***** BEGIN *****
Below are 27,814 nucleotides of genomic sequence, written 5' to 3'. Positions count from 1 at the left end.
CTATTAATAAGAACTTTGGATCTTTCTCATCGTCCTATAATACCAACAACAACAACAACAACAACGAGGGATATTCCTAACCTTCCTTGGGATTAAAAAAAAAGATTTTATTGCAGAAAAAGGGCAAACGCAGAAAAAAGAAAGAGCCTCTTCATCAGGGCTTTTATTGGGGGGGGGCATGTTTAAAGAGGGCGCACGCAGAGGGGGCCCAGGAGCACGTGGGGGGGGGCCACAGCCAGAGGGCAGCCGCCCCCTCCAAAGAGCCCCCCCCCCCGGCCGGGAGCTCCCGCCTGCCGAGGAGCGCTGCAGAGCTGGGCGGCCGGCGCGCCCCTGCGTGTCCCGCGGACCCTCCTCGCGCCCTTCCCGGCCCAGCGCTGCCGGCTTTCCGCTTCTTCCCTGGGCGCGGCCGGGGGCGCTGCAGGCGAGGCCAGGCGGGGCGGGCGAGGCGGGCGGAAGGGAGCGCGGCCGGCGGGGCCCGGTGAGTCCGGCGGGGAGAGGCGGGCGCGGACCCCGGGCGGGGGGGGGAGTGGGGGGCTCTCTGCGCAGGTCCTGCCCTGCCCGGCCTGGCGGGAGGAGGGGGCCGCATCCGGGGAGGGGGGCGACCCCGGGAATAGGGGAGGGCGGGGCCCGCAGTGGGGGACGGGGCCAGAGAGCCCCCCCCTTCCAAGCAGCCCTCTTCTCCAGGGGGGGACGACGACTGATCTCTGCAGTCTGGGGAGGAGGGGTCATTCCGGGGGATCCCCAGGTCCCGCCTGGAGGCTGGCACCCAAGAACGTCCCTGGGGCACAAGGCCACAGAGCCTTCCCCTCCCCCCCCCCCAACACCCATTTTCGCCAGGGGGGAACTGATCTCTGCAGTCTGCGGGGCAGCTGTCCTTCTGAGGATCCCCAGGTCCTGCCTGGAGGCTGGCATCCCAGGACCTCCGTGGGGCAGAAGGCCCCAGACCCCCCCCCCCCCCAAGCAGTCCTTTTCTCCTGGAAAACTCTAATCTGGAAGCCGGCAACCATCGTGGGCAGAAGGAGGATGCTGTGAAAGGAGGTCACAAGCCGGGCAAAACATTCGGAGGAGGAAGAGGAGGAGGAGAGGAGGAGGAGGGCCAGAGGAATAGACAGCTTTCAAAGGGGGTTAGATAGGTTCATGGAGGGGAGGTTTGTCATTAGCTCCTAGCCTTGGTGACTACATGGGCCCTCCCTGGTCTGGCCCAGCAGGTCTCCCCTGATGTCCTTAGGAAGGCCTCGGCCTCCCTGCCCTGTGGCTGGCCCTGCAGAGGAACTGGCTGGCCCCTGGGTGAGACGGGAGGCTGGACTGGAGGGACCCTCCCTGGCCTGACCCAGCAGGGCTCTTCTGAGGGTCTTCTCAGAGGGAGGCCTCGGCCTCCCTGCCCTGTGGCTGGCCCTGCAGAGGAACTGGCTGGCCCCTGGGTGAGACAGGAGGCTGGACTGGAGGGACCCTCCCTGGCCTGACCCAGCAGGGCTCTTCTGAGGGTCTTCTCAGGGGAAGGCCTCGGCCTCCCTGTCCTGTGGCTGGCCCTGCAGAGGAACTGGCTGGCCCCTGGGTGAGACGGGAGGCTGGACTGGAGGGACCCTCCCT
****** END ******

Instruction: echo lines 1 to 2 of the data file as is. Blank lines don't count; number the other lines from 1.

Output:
Below are 27,814 nucleotides of genomic sequence, written 5' to 3'. Positions count from 1 at the left end.
CTATTAATAAGAACTTTGGATCTTTCTCATCGTCCTATAATACCAACAACAACAACAACAACAACGAGGGATATTCCTAACCTTCCTTGGGATTAAAAAAAAAGATTTTATTGCAGAAAAAGGGCAAACGCAGAAAAAAGAAAGAGCCTCTTCATCAGGGCTTTTATTGGGGGGGGGCATGTTTAAAGAGGGCGCACGCAGAGGGGGCCCAGGAGCACGTGGGGGGGGGCCACAGCCAGAGGGCAGCCGCCCCCTCCAAAGAGCCCCCCCCCCCGGCCGGGAGCTCCCGCCTGCCGAGGAGCGCTGCAGAGCTGGGCGGCCGGCGCGCCCCTGCGTGTCCCGCGGACCCTCCTCGCGCCCTTCCCGGCCCAGCGCTGCCGGCTTTCCGCTTCTTCCCTGGGCGCGGCCGGGGGCGCTGCAGGCGAGGCCAGGCGGGGCGGGCGAGGCGGGCGGAAGGGAGCGCGGCCGGCGGGGCCCGGTGAGTCCGGCGGGGAGAGGCGGGCGCGGACCCCGGGCGGGGGGGGGAGTGGGGGGCTCTCTGCGCAGGTCCTGCCCTGCCCGGCCTGGCGGGAGGAGGGGGCCGCATCCGGGGAGGGGGGCGACCCCGGGAATAGGGGAGGGCGGGGCCCGCAGTGGGGGACGGGGCCAGAGAGCCCCCCCCTTCCAAGCAGCCCTCTTCTCCAGGGGGGGACGACGACTGATCTCTGCAGTCTGGGGAGGAGGGGTCATTCCGGGGGATCCCCAGGTCCCGCCTGGAGGCTGGCACCCAAGAACGTCCCTGGGGCACAAGGCCACAGAGCCTTCCCCTCCCCCCCCCCCAACACCCATTTTCGCCAGGGGGGAACTGATCTCTGCAGTCTGCGGGGCAGCTGTCCTTCTGAGGATCCCCAGGTCCTGCCTGGAGGCTGGCATCCCAGGACCTCCGTGGGGCAGAAGGCCCCAGACCCCCCCCCCCCCCAAGCAGTCCTTTTCTCCTGGAAAACTCTAATCTGGAAGCCGGCAACCATCGTGGGCAGAAGGAGGATGCTGTGAAAGGAGGTCACAAGCCGGGCAAAACATTCGGAGGAGGAAGAGGAGGAGGAGAGGAGGAGGAGGGCCAGAGGAATAGACAGCTTTCAAAGGGGGTTAGATAGGTTCATGGAGGGGAGGTTTGTCATTAGCTCCTAGCCTTGGTGACTACATGGGCCCTCCCTGGTCTGGCCCAGCAGGTCTCCCCTGATGTCCTTAGGAAGGCCTCGGCCTCCCTGCCCTGTGGCTGGCCCTGCAGAGGAACTGGCTGGCCCCTGGGTGAGACGGGAGGCTGGACTGGAGGGACCCTCCCTGGCCTGACCCAGCAGGGCTCTTCTGAGGGTCTTCTCAGAGGGAGGCCTCGGCCTCCCTGCCCTGTGGCTGGCCCTGCAGAGGAACTGGCTGGCCCCTGGGTGAGACAGGAGGCTGGACTGGAGGGACCCTCCCTGGCCTGACCCAGCAGGGCTCTTCTGAGGGTCTTCTCAGGGGAAGGCCTCGGCCTCCCTGTCCTGTGGCTGGCCCTGCAGAGGAACTGGCTGGCCCCTGGGTGAGACGGGAGGCTGGACTGGAGGGACCCTCCCT